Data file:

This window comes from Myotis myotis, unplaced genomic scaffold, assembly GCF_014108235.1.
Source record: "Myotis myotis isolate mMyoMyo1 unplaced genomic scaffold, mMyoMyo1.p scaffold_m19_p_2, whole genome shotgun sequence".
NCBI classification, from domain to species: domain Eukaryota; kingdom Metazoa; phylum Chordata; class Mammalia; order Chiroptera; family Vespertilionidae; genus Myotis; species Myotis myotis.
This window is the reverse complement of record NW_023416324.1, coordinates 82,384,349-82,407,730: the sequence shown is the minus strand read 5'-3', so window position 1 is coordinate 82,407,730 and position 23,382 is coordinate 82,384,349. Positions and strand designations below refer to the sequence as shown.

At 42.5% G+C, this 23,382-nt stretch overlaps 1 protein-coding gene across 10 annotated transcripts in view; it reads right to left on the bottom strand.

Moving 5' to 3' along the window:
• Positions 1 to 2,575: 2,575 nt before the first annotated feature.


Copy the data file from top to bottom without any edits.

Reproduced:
This window comes from Myotis myotis, unplaced genomic scaffold, assembly GCF_014108235.1.
Source record: "Myotis myotis isolate mMyoMyo1 unplaced genomic scaffold, mMyoMyo1.p scaffold_m19_p_2, whole genome shotgun sequence".
NCBI classification, from domain to species: domain Eukaryota; kingdom Metazoa; phylum Chordata; class Mammalia; order Chiroptera; family Vespertilionidae; genus Myotis; species Myotis myotis.
This window is the reverse complement of record NW_023416324.1, coordinates 82,384,349-82,407,730: the sequence shown is the minus strand read 5'-3', so window position 1 is coordinate 82,407,730 and position 23,382 is coordinate 82,384,349. Positions and strand designations below refer to the sequence as shown.

At 42.5% G+C, this 23,382-nt stretch overlaps 1 protein-coding gene across 10 annotated transcripts in view; it reads right to left on the bottom strand.

Moving 5' to 3' along the window:
• Positions 1 to 2,575: 2,575 nt before the first annotated feature.